Author Mona Simpson discusses youthful innocence at Evening Readings

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American author Mona Simpson spoke at the Queens College Evening Readings series on April 14 to share her sixth novel, “Casebook,” a suspenseful coming-of-age story.

Sharing only a brief excerpt, Simpson described a bittersweet account of a married couple as they undergo the process of a divorce narrated from the standpoint of their son’s pre-teenage eyes.

The evening reading began with the reading of the book’s “note to reader,” eluding into a personal memoir honoring the narrator’s “fledgling of publishing concern.” It pays homage the seed of inspiration and creativity that was planted into their imagination as a child, which was a comic book series he lamented.

The note to reader of “Casebook takes the reader away into a comic book store where the narrator first met the creators of the comic book series “Two Spoofs” in its initial years.

According to the narrator, “Two Spoofs” turned out to be the first “breakout seller” of Emerald City Press and has earned its title as a cult classic.

“With an advanced run of three-hundred, the comic book, [Two Spoofs] was re-printed ninety-one times and is still shipping at a rate of one-hundred copies per month,” the narrator said.

The actual storyline of “Casebook” begins under the bed of his parents’ bedroom. The main character, Miles would often sneak into the room when no one was there and hide under the bed until his parents fell asleep. “The first time [Miles snuck under the bed] he was nine years old,” which became his habit and as a result he indirectly experienced his first exposure to sexuality.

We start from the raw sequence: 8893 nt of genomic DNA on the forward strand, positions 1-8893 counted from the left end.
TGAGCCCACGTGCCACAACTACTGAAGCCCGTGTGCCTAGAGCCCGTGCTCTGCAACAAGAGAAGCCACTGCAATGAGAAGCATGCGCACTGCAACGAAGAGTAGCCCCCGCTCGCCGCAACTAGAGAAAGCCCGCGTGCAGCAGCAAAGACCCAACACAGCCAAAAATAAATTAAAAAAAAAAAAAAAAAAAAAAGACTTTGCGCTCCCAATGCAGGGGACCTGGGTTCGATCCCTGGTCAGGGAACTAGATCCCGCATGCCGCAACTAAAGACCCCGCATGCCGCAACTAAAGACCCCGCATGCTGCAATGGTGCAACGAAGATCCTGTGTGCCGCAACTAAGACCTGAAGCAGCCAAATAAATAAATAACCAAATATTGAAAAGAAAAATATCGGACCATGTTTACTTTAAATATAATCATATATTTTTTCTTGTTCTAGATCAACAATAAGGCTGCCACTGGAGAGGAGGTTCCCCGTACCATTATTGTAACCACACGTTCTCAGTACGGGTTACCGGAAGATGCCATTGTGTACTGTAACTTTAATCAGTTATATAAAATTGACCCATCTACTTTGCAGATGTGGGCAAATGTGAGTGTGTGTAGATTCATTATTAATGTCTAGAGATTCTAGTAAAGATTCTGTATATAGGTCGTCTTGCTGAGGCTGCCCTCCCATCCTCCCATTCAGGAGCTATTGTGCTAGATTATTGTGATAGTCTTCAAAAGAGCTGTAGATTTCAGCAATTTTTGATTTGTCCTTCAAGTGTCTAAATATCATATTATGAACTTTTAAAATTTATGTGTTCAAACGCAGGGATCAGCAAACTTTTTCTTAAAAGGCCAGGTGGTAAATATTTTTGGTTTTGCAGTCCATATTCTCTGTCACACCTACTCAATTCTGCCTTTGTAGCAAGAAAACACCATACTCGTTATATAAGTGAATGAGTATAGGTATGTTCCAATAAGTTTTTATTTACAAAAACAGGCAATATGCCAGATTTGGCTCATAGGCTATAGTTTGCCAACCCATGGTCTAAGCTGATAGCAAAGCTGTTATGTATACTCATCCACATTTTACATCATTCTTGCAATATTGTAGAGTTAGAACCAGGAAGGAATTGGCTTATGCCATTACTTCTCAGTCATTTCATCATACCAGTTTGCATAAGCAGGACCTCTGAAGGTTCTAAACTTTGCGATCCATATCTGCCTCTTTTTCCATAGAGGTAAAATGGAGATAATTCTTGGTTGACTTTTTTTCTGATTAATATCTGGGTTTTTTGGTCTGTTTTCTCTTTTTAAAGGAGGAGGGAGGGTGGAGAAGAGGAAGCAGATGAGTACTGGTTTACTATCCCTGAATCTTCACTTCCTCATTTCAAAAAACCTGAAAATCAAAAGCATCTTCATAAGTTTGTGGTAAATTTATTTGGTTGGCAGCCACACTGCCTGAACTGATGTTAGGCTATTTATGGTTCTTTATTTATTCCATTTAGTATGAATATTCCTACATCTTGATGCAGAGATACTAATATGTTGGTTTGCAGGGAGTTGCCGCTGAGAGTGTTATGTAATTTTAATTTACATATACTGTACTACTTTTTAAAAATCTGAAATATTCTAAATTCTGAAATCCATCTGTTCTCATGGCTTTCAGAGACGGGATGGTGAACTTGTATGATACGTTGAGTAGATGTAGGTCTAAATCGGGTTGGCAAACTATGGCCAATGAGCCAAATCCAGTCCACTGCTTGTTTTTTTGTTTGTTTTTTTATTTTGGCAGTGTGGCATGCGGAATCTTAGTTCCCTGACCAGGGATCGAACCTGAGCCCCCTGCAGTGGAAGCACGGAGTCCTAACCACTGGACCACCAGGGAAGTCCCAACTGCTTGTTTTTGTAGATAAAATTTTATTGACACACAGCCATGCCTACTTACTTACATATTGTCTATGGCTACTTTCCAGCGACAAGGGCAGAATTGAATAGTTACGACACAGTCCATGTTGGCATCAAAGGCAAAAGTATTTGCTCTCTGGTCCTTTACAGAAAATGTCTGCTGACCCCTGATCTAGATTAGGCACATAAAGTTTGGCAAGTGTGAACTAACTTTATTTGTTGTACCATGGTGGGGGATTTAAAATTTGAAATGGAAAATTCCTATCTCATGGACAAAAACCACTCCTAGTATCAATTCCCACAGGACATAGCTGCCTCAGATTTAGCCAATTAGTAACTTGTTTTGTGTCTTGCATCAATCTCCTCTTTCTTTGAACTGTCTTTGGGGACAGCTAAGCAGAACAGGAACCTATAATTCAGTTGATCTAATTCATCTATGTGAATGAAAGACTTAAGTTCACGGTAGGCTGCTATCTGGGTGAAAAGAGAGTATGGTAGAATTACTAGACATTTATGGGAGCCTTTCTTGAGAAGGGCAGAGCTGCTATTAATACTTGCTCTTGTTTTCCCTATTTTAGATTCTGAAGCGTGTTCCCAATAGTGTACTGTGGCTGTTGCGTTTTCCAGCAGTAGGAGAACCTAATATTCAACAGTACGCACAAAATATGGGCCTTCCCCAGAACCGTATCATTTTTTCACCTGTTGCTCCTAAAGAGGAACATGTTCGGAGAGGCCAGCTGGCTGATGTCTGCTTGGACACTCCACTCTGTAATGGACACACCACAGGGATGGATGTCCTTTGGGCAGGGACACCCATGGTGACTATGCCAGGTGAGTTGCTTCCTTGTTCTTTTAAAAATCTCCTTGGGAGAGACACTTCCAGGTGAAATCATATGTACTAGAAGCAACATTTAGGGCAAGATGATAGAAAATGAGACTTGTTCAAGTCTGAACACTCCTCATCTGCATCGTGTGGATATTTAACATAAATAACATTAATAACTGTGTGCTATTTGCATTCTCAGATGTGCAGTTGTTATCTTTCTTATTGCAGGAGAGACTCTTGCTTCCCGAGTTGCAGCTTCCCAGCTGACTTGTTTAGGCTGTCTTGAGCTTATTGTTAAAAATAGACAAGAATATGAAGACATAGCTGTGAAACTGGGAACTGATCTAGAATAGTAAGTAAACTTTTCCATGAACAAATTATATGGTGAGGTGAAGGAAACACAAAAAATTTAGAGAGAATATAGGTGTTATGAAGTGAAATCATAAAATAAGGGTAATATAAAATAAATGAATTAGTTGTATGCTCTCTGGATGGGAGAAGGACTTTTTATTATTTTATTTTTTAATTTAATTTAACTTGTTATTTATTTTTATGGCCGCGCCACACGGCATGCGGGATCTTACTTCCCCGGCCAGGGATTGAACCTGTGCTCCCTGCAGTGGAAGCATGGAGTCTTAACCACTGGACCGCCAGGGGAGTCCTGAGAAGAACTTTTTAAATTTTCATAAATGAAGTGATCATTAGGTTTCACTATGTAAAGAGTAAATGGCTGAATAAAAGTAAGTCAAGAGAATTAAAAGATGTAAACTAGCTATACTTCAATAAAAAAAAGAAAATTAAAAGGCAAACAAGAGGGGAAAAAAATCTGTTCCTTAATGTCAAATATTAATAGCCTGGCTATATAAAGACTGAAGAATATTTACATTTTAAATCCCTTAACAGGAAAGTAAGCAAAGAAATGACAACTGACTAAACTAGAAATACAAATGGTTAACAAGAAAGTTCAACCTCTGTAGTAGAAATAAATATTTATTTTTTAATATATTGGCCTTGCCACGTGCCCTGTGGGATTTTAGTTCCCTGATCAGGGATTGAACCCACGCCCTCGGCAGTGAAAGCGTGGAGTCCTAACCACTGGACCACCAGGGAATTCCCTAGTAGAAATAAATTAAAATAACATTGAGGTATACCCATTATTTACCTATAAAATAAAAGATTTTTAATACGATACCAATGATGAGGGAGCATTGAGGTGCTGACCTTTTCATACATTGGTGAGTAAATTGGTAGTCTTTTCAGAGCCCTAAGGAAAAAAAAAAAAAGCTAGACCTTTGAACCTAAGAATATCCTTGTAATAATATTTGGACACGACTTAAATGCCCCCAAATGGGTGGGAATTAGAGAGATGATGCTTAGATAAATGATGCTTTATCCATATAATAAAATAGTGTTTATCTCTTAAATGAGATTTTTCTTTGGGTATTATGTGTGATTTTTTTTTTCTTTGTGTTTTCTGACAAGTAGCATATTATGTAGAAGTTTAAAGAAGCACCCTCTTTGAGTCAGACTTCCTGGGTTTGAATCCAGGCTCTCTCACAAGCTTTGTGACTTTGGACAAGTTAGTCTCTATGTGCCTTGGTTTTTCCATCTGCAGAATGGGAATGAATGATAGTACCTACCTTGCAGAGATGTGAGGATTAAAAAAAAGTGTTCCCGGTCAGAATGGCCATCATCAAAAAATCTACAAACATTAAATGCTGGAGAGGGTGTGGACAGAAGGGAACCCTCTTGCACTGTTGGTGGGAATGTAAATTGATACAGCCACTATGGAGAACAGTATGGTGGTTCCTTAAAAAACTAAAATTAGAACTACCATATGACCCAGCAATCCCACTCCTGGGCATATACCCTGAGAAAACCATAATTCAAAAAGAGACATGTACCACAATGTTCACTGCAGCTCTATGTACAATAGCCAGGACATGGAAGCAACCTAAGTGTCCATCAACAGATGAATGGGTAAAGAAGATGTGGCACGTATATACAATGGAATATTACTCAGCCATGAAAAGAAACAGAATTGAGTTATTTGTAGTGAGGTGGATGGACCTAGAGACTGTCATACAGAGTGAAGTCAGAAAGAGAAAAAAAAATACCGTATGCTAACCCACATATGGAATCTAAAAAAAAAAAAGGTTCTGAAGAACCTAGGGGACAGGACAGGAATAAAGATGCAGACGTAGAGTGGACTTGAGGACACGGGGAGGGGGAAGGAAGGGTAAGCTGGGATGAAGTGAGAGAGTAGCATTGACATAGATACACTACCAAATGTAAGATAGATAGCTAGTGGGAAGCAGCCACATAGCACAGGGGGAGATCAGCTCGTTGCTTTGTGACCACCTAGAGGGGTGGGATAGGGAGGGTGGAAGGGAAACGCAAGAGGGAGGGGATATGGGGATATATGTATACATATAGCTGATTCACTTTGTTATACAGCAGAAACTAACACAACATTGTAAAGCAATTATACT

Miles’ main goal in sneaking under the bed was to eavesdrop on his mother, but one night he eventually discovered what he at most “didn’t want to know.” For the first time while he was under the bed Miles overhears his parents’ dialogue of separation.

“It’s nice to write from the point of view of somebody that doesn’t really have any sort of sophistication,” Simpson said. “What’s so appealing about a young person’s voice is that they’re [still] encountering things… [As young people,] the big moral concepts just come to us sometimes.”

The evening reading focused on the account of a night when Miles’ mother invited friends over for dinner unannounced. Miles’ father left the room as the friends arrived. When they left, his father returned, and asked, “How was it?”

The evening reading ended when she said, “this is 326th day that we haven’t eaten together and its only June.”

Kupferburg Center for the Arts at Queens College hosts a series of Evening Readings showcasing the literature of a wide range of contemporary authors. More information can be found at Admission is free with CUNY ID and regular admission is $20.

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